Rumors, Legends, and Hoaxes on the Early American Frontier
"Today we have grown so used to having boundless information at our fingertips that we can easily forget the practical limits on reliable news that both natives and European settlers faced in early America. Beyond what one could see or hear at the instant, one could only make surmises based on what others reported or reportedly said, etc. In a real sense, rumor ruled. Historians have known about this problem of information and wondered about how stories of far-off deeds, plans, or intentions could develop and then travel about from place to place, crossing various lines of authority and changing in every telling. Here Greg Dowd, an established student of Native Americans and their encounters with white settlers, makes a determined effort to examine the phenomenon itself. Using about a dozen case studies, organized in parts that alternately deal with overarching themes and groups of specific episodes, he asks on what basis rumors or legends emerged in the first place and why they grew as they did and reached the level of credibility they did. The Spanish belief that the interior of America hid huge supplies of gold will be familiar to readers, as will the white practice of using tainted blankets to spread smallpox among the natives (this before the germ theory of disease). Others, like stories of Washington's use of rumor and Franklin's worries about counterfeit currency and the role of bad information in the Indian-removal campaign of the Andrew Jackson presidency may surprise"-- Provided by publisher.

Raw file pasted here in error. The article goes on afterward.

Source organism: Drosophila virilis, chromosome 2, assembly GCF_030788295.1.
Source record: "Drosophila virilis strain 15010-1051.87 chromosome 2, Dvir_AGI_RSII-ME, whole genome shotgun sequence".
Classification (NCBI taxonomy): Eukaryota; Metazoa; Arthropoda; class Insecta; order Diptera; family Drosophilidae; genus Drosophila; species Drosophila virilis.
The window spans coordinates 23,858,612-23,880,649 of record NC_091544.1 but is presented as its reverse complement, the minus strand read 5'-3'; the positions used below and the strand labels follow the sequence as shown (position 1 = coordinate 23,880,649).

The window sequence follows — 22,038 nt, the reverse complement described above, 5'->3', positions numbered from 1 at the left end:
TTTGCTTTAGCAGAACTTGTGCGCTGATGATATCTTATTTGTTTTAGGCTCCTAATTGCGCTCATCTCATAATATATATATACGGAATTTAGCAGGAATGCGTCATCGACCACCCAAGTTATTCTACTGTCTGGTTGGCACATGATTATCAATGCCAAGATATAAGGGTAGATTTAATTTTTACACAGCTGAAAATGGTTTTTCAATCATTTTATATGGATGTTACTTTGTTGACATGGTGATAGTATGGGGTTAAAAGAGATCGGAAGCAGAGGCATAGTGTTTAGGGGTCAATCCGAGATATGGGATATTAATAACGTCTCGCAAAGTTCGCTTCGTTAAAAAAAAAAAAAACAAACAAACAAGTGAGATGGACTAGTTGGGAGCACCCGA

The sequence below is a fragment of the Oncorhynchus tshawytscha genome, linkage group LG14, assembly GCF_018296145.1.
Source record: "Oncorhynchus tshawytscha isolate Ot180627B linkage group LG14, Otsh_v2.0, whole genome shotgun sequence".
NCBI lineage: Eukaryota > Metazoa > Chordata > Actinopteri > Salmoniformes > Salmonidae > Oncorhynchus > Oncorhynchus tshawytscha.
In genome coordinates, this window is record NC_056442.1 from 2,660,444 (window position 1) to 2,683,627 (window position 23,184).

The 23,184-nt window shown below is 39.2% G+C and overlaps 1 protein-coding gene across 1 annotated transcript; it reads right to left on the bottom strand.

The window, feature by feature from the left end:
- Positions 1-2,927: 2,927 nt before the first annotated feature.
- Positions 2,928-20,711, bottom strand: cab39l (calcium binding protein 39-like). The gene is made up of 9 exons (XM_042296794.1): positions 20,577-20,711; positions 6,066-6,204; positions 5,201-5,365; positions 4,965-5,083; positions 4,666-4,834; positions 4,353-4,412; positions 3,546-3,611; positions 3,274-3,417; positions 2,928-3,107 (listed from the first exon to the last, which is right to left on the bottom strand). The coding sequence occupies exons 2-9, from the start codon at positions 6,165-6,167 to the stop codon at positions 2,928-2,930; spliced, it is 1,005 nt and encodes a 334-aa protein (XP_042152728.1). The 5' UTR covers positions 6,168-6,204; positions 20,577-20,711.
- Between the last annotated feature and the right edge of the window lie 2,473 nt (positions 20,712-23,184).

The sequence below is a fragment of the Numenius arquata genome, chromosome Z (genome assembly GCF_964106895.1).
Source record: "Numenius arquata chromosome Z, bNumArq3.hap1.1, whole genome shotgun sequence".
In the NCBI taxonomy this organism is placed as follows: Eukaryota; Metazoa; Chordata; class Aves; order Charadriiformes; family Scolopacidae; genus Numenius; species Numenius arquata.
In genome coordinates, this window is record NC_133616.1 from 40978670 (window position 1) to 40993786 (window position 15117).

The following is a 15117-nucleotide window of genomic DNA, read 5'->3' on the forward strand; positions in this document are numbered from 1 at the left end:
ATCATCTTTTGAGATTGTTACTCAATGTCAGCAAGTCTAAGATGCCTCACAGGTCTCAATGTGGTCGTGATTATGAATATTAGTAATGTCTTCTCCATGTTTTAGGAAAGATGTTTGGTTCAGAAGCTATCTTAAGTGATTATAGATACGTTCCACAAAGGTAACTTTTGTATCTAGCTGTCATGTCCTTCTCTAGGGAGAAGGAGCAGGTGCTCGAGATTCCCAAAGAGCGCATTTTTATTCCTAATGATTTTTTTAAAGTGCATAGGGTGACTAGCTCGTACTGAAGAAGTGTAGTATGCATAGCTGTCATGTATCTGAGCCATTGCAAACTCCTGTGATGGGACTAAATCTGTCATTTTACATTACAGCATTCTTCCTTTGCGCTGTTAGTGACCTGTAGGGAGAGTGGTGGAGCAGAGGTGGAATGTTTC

"Why did Elizabethan adventurers believe that the interior of America hid vast caches of gold? Who started the rumor that British officers purchased revolutionary white women's scalps, packed them by the bale, and shipped them to their superiors? And why are people today still convinced that white settlers--hardly immune as a group to the disease--routinely distributed smallpox-tainted blankets to the natives? Rumor--spread by colonists and Native Americans alike--ran rampant in early America. In Groundless, historian Gregory Evans Dowd explores why half-truths, deliberate lies, and outrageous legends emerged in the first place, how they grew, and why they were given such credence throughout the New World. Arguing that rumors are part of the objective reality left to us by the past--a kind of fragmentary archival record--he examines how uncertain news became powerful enough to cascade through the centuries. Drawing on specific case studies and tracing recurring rumors over many generations, Dowd explains the seductive power of unreliable stories in the eastern North American frontiers from the sixteenth to the mid-nineteenth centuries. The rumors studied here--some alluring, some frightening--commanded attention and demanded action. They were all, by definition, groundless, but they were not all false, and they influenced the classic issues of historical inquiry: the formation of alliances, the making of revolutions, the expropriation of labor and resources, and the origins of war"-- Provided by publisher.
Baltimore : Johns Hopkins University Press, 
ix, 391 pages ; 24 cm